Harry S. Truman opened bids for construction work on his courthouse Thursday.

Actually, a Truman re-enactor, Niel Johnson, opened eight envelopes inside the historic courthouse, each containing a bid amount submitted by a construction company.

Harry S. Truman opened bids for construction work on his courthouse Thursday.
Actually, a Truman re-enactor, Niel Johnson, opened eight envelopes inside the historic courthouse, each containing a bid amount submitted by a construction company.
Of the eight bids, Rothwell Construction, Inc., of Blue Springs, submitted the lowest at $735,965. The next was Cass Construction, Inc. at $766,640.36; Jim Kidwell Const. Co.,of Greenwood at $772,324.27; Musselman & Hall Contractors, LLC. of Kansas City at $806,508.85; Trinity Excavating & Construction, Inc. of Kansas City, Kan., at $814,629.86; MEGA Industries Corp of Kansas City at $861,263; Kissick Construction of Kansas City at $910,958.20; and Dennis Johnson Construction of Grandview at $998,868.
The county doesn’t automatically select the lowest bid. Officials in the following weeks will review details of the bids and determine which of the eight is the best fit for the project, both from a cost and engineering perspective.
Initial cost estimates put the project at more than $2 million. But the county’s Public Works Department designed the project, and cost estimates declined as the county determined the scope of the construction work. An engineering assessment put the project at $835,205, according to Public Works Director Jerry Page.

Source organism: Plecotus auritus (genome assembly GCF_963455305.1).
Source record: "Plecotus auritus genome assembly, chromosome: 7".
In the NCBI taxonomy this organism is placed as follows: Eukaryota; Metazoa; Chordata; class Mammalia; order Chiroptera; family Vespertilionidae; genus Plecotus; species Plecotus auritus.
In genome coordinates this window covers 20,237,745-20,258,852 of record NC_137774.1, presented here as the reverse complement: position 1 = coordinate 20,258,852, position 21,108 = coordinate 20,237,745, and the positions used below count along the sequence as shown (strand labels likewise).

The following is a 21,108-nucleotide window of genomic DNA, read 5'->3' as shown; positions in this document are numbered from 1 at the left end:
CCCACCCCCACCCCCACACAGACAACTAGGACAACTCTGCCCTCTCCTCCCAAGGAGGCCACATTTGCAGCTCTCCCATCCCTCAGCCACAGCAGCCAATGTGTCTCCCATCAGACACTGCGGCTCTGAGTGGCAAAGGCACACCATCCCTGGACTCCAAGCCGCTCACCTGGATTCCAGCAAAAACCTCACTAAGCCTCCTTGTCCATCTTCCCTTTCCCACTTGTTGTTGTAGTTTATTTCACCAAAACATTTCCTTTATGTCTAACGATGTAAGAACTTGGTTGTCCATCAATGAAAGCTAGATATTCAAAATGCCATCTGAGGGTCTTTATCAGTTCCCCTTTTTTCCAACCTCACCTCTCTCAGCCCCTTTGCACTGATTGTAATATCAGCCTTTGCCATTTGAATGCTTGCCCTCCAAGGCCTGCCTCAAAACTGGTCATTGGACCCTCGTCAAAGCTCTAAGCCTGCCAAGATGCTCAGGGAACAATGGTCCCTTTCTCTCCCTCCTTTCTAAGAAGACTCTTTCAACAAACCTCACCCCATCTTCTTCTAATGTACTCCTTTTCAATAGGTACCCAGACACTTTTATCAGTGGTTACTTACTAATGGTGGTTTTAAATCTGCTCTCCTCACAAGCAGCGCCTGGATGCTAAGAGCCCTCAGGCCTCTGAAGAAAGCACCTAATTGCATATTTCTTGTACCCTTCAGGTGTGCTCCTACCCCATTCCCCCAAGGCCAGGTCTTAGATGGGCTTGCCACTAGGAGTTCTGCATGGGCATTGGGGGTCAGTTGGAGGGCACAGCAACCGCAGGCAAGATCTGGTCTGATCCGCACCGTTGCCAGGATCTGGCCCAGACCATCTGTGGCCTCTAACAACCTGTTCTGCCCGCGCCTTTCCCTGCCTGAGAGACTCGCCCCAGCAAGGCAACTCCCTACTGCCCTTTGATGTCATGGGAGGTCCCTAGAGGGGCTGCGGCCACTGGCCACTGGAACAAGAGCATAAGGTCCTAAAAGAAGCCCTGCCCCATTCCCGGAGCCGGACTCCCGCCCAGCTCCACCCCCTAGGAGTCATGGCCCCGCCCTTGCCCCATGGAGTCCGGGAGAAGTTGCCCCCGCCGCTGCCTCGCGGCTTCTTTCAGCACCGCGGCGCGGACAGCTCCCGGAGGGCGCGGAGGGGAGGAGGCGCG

The county inserted about $530,000 from its contingency fund to pay for the project. The county has already set aside $270,000 toward the renovation.
The major portion of the project calls for removing the retaining walls that surround the courthouse. The east end walls will remain. Other work calls for removing all the landscaping, re-grading the yard to slope away from the foundation, installation of a sidewalk system, and other infrastructure work like gutter and storm water drainage.
The retaining walls along the sidewalks were built in the early 1970s during an urban renewal project.
Over the years, the walls have captured water, which then infiltrated into the foundation and basement. The retaining walls caused water to accumulate in the ground like a bathtub, according to engineering reports the county requested last fall.
Removing the exterior walls will add about 70 parking spaces that Independence city officials say could boost the economic health of stores on the square.
Once completed, the courthouse would look like it was when Truman oversaw its expansion and redesign in 1933.
The county estimates a construction company should be selected by March, and work will start in April. The work is expected to be completed by the start of the Santa-Cali-Gon Days Festival in late August, Sanders said.
The project would be Phase II of a three-part renovation effort led and funded by the city of Independence and Jackson County and residents who have privately donated to the cause.
“This is a building that has important significance to our city and to our county,” County Executive Mike Sanders said. “But it really has national and international significance. Every week, we have people come from all over this world to visit this building and this area.”